Anonymous asked in Science & MathematicsMathematics · 8 years ago

True or false: if f'(r) exists, then lim x ->r f(x) = f(r)?

True or false

If f '(r) exists, then lim x->r f(x)=f(r)

Please give an explanation why.


1 Answer

  • 8 years ago
    Favorite Answer

    assume r is any number.

    {r ∈ ℝ}

    as x becomes sufficiently close to that number, f(x) becomes arbitrarily close to f(r).

    for example:

    say r = 7

    which means:

    f(r) = f(7)

    as x approaches r, x approaches 7.

    when you've decided that x is sufficiently close to 7 to verify the limit to yourself, plug that x value (something damn near 7) into f(x) for x. you'll see that:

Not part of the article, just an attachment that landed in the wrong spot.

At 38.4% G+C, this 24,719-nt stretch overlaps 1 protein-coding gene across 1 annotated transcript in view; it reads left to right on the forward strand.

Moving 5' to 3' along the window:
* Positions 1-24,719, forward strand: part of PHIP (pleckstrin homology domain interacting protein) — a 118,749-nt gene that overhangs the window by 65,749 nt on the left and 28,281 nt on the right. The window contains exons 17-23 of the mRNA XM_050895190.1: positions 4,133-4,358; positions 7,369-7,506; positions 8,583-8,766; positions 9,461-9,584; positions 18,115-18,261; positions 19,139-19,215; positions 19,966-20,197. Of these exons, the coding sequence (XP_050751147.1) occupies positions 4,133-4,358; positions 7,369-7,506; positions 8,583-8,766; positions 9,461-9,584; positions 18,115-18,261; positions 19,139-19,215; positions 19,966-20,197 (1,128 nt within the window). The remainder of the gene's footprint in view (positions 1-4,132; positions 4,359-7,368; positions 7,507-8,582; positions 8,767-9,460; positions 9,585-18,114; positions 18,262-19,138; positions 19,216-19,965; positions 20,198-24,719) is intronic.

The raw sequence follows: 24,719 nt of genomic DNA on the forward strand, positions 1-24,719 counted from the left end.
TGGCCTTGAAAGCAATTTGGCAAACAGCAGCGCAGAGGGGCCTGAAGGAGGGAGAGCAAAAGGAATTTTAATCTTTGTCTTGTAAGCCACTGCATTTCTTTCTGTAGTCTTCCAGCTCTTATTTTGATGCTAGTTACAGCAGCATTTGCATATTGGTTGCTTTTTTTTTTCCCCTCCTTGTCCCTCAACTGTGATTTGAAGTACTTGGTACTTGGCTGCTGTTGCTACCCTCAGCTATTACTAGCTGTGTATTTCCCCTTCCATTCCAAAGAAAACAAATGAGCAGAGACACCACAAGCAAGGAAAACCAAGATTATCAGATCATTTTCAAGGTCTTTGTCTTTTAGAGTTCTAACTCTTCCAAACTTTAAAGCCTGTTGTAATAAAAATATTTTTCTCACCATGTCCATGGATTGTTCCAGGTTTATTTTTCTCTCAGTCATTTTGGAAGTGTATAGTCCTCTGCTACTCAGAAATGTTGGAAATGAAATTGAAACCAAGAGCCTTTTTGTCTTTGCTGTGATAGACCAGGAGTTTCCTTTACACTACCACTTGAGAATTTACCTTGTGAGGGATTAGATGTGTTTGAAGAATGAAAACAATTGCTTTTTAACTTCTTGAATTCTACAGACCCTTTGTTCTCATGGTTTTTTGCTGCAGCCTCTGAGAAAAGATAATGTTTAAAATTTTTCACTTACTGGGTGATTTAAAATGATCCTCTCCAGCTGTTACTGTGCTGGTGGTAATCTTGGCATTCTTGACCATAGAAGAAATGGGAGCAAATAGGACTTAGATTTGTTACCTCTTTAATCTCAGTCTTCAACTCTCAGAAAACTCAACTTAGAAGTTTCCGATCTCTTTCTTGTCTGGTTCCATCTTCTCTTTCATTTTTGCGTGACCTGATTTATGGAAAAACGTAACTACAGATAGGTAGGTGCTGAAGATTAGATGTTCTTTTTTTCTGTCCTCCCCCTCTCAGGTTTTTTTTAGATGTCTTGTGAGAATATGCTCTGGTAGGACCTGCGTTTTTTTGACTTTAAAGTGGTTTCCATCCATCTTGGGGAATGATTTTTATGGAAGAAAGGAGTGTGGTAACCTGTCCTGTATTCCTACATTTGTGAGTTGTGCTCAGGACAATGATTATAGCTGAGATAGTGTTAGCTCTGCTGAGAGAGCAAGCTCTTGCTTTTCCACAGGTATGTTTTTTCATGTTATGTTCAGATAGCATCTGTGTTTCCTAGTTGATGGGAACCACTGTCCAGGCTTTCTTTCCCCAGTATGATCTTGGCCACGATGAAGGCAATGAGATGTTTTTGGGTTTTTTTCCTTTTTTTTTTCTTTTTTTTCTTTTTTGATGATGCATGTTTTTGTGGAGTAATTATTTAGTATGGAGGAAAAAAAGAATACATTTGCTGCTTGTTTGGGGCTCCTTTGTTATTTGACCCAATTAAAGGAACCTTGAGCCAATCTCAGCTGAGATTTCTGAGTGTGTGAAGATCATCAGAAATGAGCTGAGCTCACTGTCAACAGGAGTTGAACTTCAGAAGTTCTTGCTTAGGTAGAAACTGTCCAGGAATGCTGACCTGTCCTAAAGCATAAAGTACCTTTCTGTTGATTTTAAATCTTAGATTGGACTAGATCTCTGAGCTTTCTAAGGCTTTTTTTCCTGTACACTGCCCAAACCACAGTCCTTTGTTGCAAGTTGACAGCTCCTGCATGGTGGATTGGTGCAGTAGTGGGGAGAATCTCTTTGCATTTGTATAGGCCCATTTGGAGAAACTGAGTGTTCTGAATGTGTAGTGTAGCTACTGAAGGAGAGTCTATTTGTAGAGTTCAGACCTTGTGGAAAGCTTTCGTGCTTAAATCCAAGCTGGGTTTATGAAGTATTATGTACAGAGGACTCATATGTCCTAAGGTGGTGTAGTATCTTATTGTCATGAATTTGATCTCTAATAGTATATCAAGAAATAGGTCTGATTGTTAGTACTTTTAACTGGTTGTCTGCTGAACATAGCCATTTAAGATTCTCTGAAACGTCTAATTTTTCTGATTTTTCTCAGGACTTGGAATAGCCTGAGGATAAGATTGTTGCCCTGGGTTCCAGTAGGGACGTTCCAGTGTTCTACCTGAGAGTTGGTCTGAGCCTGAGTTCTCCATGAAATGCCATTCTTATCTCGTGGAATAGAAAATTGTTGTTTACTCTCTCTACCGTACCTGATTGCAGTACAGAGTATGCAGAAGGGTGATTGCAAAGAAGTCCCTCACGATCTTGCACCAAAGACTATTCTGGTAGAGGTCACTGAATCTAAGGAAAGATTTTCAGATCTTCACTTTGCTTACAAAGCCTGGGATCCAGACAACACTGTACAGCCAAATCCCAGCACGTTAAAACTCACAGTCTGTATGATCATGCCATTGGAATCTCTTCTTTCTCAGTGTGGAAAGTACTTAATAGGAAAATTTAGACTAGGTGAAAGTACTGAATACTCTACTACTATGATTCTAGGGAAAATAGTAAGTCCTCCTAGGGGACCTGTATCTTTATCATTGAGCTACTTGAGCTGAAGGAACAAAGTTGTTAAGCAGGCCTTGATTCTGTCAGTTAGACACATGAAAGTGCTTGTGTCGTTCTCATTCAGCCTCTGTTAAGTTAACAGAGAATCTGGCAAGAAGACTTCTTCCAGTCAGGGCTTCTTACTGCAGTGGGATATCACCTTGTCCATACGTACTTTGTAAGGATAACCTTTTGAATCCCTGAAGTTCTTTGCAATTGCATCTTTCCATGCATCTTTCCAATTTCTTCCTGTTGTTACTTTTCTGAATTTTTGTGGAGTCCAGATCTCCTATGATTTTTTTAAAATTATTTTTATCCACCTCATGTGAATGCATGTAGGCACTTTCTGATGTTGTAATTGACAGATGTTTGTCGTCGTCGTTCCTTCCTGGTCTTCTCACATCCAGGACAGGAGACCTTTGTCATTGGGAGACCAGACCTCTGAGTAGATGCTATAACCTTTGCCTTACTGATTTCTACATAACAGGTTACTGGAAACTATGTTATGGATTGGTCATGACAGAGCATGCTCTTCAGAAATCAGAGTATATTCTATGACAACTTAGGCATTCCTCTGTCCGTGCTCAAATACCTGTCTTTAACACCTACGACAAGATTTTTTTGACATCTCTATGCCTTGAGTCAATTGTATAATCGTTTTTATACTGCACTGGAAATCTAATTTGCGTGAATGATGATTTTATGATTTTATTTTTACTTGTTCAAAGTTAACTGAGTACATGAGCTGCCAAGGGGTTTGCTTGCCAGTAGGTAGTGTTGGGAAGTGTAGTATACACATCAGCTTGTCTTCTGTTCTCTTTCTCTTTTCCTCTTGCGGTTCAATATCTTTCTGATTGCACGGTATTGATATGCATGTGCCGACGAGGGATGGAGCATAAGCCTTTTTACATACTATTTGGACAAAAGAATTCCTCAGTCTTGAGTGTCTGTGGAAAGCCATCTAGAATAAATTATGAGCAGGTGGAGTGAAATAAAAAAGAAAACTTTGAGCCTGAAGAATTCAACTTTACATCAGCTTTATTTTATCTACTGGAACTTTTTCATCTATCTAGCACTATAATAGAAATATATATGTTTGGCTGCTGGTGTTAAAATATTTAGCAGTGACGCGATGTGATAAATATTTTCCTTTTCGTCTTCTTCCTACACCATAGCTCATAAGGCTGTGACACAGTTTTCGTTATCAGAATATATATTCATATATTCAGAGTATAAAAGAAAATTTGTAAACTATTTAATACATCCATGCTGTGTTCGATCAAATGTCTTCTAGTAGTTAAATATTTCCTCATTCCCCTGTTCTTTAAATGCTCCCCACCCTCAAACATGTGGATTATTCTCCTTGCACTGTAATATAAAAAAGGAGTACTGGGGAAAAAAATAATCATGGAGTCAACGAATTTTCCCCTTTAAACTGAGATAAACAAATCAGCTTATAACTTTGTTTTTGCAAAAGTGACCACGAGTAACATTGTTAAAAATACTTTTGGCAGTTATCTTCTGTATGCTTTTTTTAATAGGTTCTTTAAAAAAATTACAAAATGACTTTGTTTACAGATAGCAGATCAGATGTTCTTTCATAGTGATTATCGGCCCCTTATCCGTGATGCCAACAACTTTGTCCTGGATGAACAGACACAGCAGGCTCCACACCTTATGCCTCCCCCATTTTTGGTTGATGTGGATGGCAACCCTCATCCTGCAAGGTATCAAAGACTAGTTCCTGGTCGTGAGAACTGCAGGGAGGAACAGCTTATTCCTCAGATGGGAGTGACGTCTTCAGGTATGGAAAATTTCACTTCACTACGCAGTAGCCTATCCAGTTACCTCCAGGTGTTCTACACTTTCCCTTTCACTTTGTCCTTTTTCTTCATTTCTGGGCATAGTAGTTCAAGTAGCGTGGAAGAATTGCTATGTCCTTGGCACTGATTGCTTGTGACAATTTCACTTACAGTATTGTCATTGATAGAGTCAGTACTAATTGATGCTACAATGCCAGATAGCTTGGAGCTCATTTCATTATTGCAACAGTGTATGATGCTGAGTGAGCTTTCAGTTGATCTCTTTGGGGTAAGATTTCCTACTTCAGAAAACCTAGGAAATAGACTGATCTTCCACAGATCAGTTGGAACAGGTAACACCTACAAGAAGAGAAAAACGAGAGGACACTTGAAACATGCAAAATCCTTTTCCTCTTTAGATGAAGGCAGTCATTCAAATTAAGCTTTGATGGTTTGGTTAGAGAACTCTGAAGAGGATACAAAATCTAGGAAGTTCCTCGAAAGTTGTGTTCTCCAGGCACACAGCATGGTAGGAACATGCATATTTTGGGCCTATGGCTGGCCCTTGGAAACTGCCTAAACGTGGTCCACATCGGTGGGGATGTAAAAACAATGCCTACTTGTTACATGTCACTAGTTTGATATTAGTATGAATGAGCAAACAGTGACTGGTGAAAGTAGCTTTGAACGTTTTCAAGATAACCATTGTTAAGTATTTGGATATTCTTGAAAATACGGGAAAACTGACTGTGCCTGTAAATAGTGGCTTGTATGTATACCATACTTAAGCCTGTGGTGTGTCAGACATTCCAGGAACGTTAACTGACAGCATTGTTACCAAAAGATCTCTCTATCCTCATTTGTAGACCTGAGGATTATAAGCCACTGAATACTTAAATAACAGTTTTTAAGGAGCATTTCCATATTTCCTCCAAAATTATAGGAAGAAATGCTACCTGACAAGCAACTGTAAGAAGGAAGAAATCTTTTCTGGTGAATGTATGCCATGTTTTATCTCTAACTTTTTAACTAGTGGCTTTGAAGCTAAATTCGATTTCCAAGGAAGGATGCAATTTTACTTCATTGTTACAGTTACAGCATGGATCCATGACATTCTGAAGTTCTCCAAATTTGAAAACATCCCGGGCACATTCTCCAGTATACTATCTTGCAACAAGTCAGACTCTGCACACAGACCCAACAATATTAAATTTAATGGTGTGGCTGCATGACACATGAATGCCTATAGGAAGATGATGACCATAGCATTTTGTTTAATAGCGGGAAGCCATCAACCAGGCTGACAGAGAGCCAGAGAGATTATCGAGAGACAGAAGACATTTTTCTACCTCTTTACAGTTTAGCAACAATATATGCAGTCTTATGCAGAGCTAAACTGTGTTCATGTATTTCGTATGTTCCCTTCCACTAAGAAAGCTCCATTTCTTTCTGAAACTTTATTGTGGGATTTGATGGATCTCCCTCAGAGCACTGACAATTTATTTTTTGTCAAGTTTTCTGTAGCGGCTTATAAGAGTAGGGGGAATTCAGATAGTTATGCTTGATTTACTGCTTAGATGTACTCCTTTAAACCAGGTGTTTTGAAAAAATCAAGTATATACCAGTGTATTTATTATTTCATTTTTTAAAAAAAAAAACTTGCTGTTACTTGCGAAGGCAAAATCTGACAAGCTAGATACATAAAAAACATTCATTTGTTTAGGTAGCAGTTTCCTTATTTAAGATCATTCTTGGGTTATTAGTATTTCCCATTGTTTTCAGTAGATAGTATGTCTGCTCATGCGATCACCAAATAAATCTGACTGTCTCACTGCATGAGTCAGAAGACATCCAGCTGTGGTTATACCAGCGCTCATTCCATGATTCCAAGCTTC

f(x) = f(7ish)

    and remember that:

    f(r) = f(7)

    so by transitive property,

    f(x) = f(r)

    this is not a proof though. It's just an example to help verify the theorem.

    so anyway,

    the answer is True.

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